Phytophthoras are soil or water-borne fungus like pathogens which can cause widespread death in a variety of trees and shrubs. Evidence from California and Chile have shown Phytophthora can have a devastating effect on the environment and landscape. The evidence is that two non native species of Phytophthora (ramorum and kernoviae) and one native species (pseudosyringue) are spreading rapidly through the South West and parts of Staffordshire causing death to tree and shrub vegetation.
The discovery of Phytophthora kernoviae on bilberry (Vaccinium myrtyllus) and Phytophthora ramorum on various species of tree have raised particular concern for the potential risk to our native biodiversity interest and ultimately the condition of heathland and woodland landscapes. In the UK two species, P. ramorum and P. kernoviae, are the subject of containment and eradication action by the UK Government.
P. ramorum was first found in the UK on viburnum in a nursery in Sussex in February 2002, and on American southern red oak (Q. falcata) in November 2003. Other trees which have since been affected include Japanese larch, horse chestnut, sweet chestnut, several oak species, silver birch, sycamore and southern beech.
More recently, P. kernoviae has been found in the UK on bilberry (Vaccinium myrtillus), and appears to behave in a very similar way to P. ramorum. The spores of both species can survive in plant debris and soil for many years, and contaminated soil, water, equipment and footwear may harbour the pathogen.
In the UK, the majority of nursery hosts are species of rhododendron, viburnum and camellia. Laboratory experiments have shown that native wild plant species are also vulnerable, including heather (Calluna vugaris), bilberry (V. myrtillus), cowberry (V. vitis-idaea), bearberry (Arctostaphylos uva-ursi) and crowberry (Empetrum nigrum).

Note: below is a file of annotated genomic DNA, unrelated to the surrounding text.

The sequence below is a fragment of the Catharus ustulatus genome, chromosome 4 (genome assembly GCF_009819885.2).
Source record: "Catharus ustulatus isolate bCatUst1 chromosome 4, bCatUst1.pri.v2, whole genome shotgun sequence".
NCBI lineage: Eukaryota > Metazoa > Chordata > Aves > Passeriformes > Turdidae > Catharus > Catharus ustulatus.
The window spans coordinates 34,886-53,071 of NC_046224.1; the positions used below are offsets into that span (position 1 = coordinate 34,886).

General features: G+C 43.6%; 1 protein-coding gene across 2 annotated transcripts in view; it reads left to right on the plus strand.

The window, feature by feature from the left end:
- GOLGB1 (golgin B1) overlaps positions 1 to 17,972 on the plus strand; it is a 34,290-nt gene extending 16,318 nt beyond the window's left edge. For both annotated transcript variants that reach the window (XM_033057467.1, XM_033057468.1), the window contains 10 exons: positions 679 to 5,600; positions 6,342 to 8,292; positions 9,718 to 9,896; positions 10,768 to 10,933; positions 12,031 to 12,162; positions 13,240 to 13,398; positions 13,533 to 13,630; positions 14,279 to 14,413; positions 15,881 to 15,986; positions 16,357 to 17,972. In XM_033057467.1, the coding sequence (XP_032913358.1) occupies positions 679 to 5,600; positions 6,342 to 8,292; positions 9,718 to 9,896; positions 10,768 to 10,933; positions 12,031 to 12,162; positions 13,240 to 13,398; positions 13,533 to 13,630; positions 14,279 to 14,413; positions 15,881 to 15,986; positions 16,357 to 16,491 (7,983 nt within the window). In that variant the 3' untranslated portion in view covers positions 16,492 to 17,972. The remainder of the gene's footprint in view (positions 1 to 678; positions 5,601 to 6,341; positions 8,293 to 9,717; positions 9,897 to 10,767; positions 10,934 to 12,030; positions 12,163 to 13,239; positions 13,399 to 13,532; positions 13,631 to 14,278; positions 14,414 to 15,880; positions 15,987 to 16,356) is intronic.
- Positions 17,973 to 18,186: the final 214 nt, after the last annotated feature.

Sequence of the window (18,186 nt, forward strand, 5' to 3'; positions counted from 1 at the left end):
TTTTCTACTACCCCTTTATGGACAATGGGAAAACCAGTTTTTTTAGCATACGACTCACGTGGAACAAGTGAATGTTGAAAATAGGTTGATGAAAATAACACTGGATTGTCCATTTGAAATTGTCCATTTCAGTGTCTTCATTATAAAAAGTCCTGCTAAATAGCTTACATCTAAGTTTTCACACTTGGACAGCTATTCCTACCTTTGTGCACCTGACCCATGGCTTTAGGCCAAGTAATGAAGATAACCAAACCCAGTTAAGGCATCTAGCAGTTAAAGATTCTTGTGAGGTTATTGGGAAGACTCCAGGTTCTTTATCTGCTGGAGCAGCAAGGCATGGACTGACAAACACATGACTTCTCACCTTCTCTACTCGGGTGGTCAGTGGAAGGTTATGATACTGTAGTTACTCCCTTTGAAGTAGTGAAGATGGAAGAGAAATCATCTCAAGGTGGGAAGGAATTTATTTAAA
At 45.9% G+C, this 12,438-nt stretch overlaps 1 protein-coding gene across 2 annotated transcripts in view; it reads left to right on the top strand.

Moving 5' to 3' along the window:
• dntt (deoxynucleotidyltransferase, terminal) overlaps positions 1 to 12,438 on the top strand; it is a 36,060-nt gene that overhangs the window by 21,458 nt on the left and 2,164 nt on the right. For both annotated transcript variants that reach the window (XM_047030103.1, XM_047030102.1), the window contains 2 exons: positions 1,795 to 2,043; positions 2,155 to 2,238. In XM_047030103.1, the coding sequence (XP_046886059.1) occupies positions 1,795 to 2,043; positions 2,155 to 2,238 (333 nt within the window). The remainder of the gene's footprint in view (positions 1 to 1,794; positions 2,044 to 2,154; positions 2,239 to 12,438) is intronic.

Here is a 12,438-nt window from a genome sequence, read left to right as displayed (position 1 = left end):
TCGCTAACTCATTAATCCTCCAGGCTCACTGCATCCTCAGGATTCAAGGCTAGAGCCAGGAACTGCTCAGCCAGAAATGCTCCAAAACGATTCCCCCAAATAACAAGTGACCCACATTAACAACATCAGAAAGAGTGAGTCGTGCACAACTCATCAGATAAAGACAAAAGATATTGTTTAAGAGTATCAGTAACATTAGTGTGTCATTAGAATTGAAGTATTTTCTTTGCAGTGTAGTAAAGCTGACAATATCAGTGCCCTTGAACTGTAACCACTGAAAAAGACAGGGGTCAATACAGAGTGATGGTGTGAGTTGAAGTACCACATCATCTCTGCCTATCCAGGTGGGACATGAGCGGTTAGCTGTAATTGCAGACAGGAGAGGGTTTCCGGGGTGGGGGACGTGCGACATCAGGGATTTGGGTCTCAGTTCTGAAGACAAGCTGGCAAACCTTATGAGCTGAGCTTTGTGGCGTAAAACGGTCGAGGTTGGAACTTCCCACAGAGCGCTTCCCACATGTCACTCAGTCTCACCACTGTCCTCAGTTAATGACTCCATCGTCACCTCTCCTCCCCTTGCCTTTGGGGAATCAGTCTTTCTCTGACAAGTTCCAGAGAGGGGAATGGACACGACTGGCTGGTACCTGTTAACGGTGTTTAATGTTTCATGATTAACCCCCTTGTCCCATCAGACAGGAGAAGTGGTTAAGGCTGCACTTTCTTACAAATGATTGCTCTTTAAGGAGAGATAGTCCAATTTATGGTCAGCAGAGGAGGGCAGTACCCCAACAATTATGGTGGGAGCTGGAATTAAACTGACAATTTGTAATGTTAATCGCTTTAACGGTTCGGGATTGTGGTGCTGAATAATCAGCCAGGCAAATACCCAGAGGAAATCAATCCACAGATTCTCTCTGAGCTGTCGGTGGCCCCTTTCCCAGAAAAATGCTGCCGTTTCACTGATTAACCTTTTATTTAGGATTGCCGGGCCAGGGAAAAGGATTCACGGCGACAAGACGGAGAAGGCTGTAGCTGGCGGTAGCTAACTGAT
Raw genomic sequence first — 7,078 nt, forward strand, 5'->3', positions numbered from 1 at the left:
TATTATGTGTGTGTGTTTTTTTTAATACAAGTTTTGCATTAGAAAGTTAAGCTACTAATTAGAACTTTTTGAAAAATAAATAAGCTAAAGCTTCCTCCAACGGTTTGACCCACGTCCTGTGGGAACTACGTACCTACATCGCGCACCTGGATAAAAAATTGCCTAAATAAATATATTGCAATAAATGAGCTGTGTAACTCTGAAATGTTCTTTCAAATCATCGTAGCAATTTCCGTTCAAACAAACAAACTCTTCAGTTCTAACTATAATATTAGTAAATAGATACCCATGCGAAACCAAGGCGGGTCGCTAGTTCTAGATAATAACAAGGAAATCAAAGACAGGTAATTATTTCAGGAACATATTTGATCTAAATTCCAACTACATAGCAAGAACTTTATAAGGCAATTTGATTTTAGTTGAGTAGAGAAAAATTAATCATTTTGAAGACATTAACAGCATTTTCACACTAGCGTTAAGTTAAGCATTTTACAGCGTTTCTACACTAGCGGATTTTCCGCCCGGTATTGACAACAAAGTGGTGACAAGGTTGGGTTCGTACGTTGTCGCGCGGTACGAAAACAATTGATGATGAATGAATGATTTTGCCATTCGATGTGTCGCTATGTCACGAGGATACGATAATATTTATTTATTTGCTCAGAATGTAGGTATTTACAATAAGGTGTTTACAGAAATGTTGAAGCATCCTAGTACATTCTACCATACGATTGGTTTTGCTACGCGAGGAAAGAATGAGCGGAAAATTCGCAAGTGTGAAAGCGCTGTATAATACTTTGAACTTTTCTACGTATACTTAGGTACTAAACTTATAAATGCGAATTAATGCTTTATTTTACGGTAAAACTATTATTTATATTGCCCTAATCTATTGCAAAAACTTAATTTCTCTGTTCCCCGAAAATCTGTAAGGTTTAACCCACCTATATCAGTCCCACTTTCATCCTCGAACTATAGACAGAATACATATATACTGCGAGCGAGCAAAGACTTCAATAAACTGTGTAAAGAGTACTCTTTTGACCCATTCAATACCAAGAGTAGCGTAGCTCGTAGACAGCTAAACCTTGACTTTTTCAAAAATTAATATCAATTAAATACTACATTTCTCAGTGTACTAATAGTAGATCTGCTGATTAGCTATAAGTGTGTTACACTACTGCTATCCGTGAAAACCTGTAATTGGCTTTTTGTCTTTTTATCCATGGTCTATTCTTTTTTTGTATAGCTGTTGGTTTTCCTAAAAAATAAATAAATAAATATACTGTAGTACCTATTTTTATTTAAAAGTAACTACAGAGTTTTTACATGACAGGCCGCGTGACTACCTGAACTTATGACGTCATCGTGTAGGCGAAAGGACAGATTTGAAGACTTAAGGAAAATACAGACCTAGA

The disease causes bleeding bark cankers which may girdle and kill trees. Other symptoms, which occur on a range of shrub hosts and also some trees, include leaf blight, wilting, discolouration of foliage and dieback.
Currently there are no known mechanisms for controlling Phytophthora. Once the plant is infected with the disease, death happens quickly. No chemicals appear to kill the disease, most simply suppress it. Control of the disease is normally by destructive measures, i.e. by removing all infected plants. Whilst there could be positive impacts for biodiversity if Rhododendron is removed from wild sites, removal of native infected species could be devastating.
An interdepartmental Programme Board, with representatives from Defra, the Forestry Commission and the Devolved Administrations oversee a programme aimed at containing and eradicating this disease. Natural England has a seat on the Board.
If you suspect the presence of this disease on your premises, you should immediately contact your local Fera Plant Health and Seeds Inspector or Tel: 01904 465625, Email: firstname.lastname@example.org, Web: Contact PHSI
If you suspect the presence of the disease on trees you should contact the Forestry Commission Plant Health Service, Edinburgh: Tel: 0131 314 6414, Web: Plant Health Service contacts
Information about the disease, including images which will help identify it, is available on the FERA and Forestry Commission web sites.
Food and Environment Research Agency